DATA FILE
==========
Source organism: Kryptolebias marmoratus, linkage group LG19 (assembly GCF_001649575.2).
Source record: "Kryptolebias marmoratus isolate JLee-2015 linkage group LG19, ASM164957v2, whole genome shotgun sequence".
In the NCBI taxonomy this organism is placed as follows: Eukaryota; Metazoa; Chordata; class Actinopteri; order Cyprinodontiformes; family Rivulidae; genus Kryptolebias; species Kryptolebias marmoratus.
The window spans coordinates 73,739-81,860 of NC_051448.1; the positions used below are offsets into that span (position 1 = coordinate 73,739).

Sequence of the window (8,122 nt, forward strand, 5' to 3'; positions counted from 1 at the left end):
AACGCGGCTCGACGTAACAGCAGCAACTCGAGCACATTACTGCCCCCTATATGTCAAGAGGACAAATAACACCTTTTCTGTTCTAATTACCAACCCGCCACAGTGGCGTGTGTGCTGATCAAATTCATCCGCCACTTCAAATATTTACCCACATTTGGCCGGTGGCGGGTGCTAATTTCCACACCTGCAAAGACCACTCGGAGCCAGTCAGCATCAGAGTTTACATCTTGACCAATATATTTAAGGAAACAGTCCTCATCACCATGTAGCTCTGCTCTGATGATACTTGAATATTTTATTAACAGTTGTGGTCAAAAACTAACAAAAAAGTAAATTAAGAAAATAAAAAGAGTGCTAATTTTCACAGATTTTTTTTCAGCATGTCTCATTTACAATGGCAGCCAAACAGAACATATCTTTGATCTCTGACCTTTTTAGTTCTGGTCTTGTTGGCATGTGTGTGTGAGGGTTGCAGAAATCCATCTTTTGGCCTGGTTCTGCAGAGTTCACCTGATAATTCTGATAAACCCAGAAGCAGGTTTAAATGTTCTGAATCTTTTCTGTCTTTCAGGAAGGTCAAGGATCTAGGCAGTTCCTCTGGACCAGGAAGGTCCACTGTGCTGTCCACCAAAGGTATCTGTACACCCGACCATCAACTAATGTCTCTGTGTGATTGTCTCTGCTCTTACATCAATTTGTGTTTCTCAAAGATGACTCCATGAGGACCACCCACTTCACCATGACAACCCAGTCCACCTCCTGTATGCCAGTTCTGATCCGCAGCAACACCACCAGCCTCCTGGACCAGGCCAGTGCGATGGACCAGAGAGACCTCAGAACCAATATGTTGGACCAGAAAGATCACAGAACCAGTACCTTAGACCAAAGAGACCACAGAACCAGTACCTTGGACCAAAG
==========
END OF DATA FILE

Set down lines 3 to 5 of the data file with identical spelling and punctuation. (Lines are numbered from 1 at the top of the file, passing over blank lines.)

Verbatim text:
In the NCBI taxonomy this organism is placed as follows: Eukaryota; Metazoa; Chordata; class Actinopteri; order Cyprinodontiformes; family Rivulidae; genus Kryptolebias; species Kryptolebias marmoratus.
The window spans coordinates 73,739-81,860 of NC_051448.1; the positions used below are offsets into that span (position 1 = coordinate 73,739).

Sequence of the window (8,122 nt, forward strand, 5' to 3'; positions counted from 1 at the left end):